Just as the ASI releases a new paper on the benefits of nominal GDP level targeting over inflation targeting, two economists at the Harvard Kennedy School have a new paper on its benefits in developing countries. They join a chorus saying nominal GDP targeting—stabilising the total amount of spending in the economy instead of an index of prices like we currently do with inflation targeting—may outperform the status quo.
Entitled "Nominal GDP Targeting for Developing Countries", helpfully, and written by Pranjul Bhandari and Jeffrey Frankel, it explains how inflation targeting fares poorly when there are large supply-side shocks.
Interest in nominal GDP (NGDP) targeting has come in the context of large advanced economies. Developing countries are better suited for it, however, in light of big supply shocks and terms of trade shocks, such as monsoon rains and oil import price shocks in the case of India. Under annual inflation targeting (IT), the full impact of adverse supply shocks is felt as lost real GDP. NGDP targeting automatically accommodates such shocks, while retaining the advantage of anchoring expectations. We derive the condition under which NGDP targeting would dominate other regimes such as annual IT, to achieve objectives of output and price stability. We estimate key parameters for the case of India and conclude that the condition may indeed hold.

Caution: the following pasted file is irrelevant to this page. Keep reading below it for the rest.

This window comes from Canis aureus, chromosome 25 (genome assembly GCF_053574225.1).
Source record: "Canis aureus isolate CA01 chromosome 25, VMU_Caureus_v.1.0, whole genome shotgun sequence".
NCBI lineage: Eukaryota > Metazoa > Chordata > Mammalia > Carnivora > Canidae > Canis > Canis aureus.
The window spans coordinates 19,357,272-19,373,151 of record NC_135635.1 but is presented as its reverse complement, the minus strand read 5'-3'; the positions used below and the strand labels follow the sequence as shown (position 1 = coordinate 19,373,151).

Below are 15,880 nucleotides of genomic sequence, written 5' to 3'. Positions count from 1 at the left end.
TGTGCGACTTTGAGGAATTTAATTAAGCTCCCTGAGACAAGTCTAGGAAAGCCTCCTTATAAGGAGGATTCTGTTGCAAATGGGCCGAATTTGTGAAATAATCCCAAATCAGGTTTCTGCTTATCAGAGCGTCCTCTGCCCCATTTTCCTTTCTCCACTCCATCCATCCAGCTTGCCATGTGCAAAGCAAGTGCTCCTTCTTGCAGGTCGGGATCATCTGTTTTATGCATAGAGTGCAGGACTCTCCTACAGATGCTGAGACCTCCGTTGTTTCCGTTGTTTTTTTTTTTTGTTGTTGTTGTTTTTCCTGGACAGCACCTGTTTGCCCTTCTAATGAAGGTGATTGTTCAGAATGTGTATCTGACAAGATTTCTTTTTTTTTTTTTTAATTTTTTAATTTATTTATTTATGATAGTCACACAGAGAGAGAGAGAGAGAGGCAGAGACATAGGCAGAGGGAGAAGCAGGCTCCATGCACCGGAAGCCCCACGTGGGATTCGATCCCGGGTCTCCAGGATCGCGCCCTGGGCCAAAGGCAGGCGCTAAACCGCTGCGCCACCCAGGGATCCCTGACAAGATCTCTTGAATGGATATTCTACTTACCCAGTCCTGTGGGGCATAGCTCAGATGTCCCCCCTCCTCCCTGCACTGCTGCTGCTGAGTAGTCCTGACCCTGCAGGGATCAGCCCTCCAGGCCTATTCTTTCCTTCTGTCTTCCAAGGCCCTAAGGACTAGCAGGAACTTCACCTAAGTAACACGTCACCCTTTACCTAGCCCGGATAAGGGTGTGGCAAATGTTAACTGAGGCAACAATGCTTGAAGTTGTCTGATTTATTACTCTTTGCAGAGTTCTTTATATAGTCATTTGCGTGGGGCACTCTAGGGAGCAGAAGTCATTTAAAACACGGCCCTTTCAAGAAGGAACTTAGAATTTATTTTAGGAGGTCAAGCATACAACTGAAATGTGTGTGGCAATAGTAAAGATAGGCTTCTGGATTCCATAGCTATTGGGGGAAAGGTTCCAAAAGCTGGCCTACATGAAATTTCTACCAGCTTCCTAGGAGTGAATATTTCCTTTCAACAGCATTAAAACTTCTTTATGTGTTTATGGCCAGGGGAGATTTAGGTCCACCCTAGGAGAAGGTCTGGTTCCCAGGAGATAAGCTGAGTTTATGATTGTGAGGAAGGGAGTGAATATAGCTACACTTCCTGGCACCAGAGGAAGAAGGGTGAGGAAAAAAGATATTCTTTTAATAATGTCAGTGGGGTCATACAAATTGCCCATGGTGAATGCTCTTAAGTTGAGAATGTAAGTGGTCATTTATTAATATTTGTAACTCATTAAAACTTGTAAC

The paper is mainly a restatement of common points in nominal GDP targeting's favour; indeed it leaves out many of the crucial elements of NGDPLT as I see it—using market measures of expectations, targeting the forecast rather than the out-turn, doing policy more automatically than leaving it down to central bankers.
The real point of interest is just how many papers coming out are considering nominal GDP targeting or advocating for it, compared to inflation targeting or other policy rules. It suggests to me, like Prof. Sumner has been saying, that perhaps we are seeing 'the NGDP moment'.